The NITI Aayog has proposed to leverage the strategic location and natural features of the Little Andaman island by building a new greenfield coastal city. It will be developed as a free trade zone and will compete with Singapore and Hong Kong. This plan outlined in the ‘Sustainable Development of Little Andaman Island Vision Document’ by NITI Aayog for the fragile Little Andaman Island in the Andaman and Nicobar island group has raised alarm among conservationists.
- NITI Aayog’s proposal : 3 zones
NITI Aayog’s proposal – 3 zones:
- The ‘Sustainable Development of Little Andaman Island Vision Document’ by NITI Aayog outlines the plan for developing a new city in Little Andaman island.
- The new city will have infrastructure such as ‘underwater’ resorts, casinos, golf courses, convention centres, plug-and-play office complexes, a drone port with fully automated drone delivery system, and nature cure institutes.
- An international airport capable of handling all types of aircraft is also proposed under the plan
- The only jetty on the island will be expanded and a marina will be developed next to the tourist entertainment district.
- A 100 km greenfield ring road will be constructed parallel to the coastline from east to west and will be supplemented with a mass rapid transit network with stations at regular intervals.
The new greenfield coastal city would be built along three development anchors and zones:
- spread over 102 sq km along the east coast of Little Andaman
- will be the financial district and medi city and will include an aerocity, and a tourism and hospital district.
- Will be the leisure zone constructed by razing 85 sq km of pristine forest
- will have a film city, a residential district and a tourism SEZ.
- will be a nature zone on 52 sq km of pristine forest
- further categorised into three districts: an exclusive forest resort, a nature healing district and a nature retreat, all on the western coast.
- The Andaman and Nicobar Islands are located at the juncture of the Bay of Bengal and the Andaman Sea.
- It is a group of 572 islands, which are at the intersection of some of the busiest trade routes in the world.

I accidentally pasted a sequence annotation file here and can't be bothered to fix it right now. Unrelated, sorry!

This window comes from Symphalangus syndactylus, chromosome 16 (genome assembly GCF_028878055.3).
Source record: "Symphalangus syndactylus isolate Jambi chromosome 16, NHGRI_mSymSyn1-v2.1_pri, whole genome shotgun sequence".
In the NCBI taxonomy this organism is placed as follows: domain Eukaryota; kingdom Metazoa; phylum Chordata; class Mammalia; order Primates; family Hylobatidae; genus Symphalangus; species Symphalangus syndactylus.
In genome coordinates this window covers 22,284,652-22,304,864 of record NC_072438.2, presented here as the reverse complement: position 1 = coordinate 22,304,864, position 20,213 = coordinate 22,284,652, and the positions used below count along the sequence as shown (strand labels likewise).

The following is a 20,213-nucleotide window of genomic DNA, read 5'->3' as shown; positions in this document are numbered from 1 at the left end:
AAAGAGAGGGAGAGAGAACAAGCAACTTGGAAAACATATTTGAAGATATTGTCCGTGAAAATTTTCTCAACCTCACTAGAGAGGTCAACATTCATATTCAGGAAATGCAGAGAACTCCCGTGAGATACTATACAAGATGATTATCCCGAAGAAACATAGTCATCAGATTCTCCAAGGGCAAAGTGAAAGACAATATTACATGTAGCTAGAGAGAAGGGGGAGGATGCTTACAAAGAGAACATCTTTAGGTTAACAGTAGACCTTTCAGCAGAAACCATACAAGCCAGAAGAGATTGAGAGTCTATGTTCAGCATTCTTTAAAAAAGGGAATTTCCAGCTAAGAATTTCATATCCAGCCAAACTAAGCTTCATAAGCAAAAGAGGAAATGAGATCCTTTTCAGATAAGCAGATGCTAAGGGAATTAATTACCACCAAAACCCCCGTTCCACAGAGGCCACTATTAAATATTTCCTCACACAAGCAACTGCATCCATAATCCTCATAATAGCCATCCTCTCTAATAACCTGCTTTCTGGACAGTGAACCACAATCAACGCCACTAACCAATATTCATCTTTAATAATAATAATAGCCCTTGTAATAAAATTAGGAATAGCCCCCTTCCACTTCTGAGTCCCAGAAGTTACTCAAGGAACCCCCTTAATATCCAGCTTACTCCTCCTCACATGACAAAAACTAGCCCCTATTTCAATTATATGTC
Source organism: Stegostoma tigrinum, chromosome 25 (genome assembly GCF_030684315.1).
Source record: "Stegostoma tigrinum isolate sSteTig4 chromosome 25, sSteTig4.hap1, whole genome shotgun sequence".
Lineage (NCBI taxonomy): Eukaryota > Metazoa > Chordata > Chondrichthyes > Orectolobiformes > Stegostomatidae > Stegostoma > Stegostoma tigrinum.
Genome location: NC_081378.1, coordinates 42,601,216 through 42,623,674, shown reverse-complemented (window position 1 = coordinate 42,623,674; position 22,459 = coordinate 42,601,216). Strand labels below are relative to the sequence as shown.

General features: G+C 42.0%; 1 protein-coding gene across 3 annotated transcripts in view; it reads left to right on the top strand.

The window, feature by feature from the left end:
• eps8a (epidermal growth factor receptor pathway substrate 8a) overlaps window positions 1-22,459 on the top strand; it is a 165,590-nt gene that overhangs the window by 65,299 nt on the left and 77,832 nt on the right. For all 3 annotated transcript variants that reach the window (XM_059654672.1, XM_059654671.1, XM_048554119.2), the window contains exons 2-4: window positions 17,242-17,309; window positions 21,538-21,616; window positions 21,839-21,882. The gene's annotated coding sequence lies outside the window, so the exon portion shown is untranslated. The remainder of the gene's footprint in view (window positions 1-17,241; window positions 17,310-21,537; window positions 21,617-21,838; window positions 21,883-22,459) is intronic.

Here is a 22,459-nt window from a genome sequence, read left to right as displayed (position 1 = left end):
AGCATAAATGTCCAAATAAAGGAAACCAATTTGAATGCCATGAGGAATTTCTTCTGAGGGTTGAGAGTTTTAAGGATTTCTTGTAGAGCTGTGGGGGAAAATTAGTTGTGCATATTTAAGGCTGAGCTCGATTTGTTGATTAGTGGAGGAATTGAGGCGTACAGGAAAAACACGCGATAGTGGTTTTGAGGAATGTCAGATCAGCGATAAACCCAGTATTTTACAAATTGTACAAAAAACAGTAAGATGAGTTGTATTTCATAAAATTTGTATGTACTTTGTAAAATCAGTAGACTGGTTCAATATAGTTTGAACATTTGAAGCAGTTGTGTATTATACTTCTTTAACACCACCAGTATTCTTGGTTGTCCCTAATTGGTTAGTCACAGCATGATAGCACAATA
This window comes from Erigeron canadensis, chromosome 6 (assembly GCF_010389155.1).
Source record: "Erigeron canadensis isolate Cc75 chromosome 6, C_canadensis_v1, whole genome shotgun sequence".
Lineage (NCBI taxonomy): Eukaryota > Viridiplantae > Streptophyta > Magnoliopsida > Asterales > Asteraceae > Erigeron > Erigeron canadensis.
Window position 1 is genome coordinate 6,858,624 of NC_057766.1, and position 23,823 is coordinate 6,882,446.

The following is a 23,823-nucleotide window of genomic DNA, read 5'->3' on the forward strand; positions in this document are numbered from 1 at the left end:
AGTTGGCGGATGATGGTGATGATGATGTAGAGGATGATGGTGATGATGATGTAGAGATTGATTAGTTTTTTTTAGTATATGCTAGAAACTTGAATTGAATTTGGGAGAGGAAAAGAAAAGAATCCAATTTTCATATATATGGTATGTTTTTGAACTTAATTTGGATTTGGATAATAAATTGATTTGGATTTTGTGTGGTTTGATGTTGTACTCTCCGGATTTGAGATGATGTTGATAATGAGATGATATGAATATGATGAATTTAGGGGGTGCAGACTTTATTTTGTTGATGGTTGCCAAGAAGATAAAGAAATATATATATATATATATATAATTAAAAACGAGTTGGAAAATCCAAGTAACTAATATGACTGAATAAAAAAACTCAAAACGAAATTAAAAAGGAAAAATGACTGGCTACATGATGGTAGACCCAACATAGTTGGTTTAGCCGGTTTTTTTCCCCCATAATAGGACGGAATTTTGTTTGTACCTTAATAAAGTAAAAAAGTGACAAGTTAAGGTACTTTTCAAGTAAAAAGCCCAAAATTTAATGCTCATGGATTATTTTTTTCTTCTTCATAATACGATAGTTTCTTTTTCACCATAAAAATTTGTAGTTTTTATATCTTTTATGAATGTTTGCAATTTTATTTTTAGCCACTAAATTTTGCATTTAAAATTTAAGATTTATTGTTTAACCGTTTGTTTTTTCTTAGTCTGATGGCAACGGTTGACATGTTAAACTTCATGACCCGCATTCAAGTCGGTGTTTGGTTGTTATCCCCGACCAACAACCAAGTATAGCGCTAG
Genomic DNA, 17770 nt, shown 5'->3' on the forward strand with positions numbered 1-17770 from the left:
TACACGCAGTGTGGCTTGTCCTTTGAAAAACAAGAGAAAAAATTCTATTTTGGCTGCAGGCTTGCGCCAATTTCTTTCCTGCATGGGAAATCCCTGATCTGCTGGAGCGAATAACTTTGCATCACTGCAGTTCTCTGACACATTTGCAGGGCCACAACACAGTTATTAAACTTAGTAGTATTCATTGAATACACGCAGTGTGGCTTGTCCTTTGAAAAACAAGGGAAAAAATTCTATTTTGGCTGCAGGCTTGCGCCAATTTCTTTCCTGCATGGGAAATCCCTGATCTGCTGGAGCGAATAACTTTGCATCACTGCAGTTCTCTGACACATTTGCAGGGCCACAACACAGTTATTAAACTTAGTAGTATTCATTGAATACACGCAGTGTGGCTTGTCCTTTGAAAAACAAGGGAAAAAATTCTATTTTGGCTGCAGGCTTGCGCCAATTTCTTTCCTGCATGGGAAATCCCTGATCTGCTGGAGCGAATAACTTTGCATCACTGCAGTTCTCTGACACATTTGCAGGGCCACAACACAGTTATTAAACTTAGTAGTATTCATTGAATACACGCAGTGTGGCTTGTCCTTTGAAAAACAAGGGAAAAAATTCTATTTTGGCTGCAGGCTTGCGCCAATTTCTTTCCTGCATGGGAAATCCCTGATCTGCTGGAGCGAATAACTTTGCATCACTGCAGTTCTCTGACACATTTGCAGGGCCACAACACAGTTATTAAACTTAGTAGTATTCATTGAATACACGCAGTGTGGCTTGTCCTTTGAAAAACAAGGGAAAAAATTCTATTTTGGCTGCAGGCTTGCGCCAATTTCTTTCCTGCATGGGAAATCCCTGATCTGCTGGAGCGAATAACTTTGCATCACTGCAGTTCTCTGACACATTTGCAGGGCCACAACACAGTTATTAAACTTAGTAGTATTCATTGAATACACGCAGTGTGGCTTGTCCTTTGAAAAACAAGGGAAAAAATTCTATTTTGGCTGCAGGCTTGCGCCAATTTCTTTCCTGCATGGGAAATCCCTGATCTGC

- These span 450 nautical miles in a roughly north-south configuration adjacent to the western entrance to the Malacca Strait, which is itself a major Indian Ocean chokepoint.
- Geopolitically, the Andaman and Nicobar connects South Asia with South-East Asia.
- The northernmost point of the archipelago is only 22 nautical miles from Myanmar and the southernmost point (Indira Point) is about 90 nautical miles from Indonesia.
- The islands dominate the Bay of Bengal, the Six Degree and the Ten Degree Channels that more than sixty thousand commercial vessels traverse each year.
- The Andaman and Nicobar Islands constitute just 0.2% of India’s landmass but provide near 30% of its Exclusive Economic Zone.
Importance of this project:
- The islands are situated in a strategic location in the Indian Ocean Region (IOR). Therefore they are critical for India’s security.
- These islands have the potential to become an important element of India’s “Act East Policy” of engaging with countries in the East Asia region.
- The Andaman and Nicobar chain of islands could be used as a basis for Indian maritime power projection into the Indo-Pacific and even beyond into the south-west Pacific.
- They could be used for India’s Third Fleet and the trans-shipment hub. This could potentially be a strategic game-changer, rivalling the ports of Singapore or Colombo.
- Thus, better infrastructure and connectivity will help India enhance its economic and defence capabilities in the islands.
Concerns about the project:
- Divisional Forest Officer, Little Andaman, raised serious concerns about this vision on grounds of ecological fragility, indigenous rights and vulnerability to earthquakes and tsunamis.
- The islands are located in Seismic Zone V, part of the world’s most active seismic regions.
- Here earthquakes are regular occurrences and the 2004 tsunami was caused by an earthquake not far from the Nicobar Islands.
- Tourism will be the first and the worst affected in case of calamities like earthquakes, tsunamis and cyclones, which occur here regularly.
Rights of indegenous communities
- Little Andaman Island is home to the indigenous Onge community.
- Andaman and Nicobar Protection of Aboriginal Tribes Regulation (ANPATR) that was promulgated in 1956.
- Significant areas of the islands have been protected under this regulation for indigenous communities like the Jarawa and the Onge.
- In 1964-65, the entire Little Andaman island was a tribal reserve and the Onge the sole residents on the island.
- Half a century of ‘development’ later, the Onge Reserve is roughly 30% smaller (more than 200 sq. km of forest has been handed over for settlements, plantations, agriculture).
- For every Onge on Little Andaman there are now about 200 individuals from outside.
- The coast of Little Andaman is one of the most important nesting sites of the globally endangered Giant Leatherback sea turtle
- The nature resort complex proposed at West Bay could disrupt the breeding of these endangered species.
- The theme resorts, floating/underwater resorts, beach hotels, and high-end residential villas in this secluded and difficult to reach part could have disastrous consequences on the ecology of the island.
- Also, providing drinking water for large settlement is a big challenge in many of the islands.
- Location and importance of Andaman and Nicobar Islands
- Write about how the project wants to use these advantages
- Mention the concerns related to the project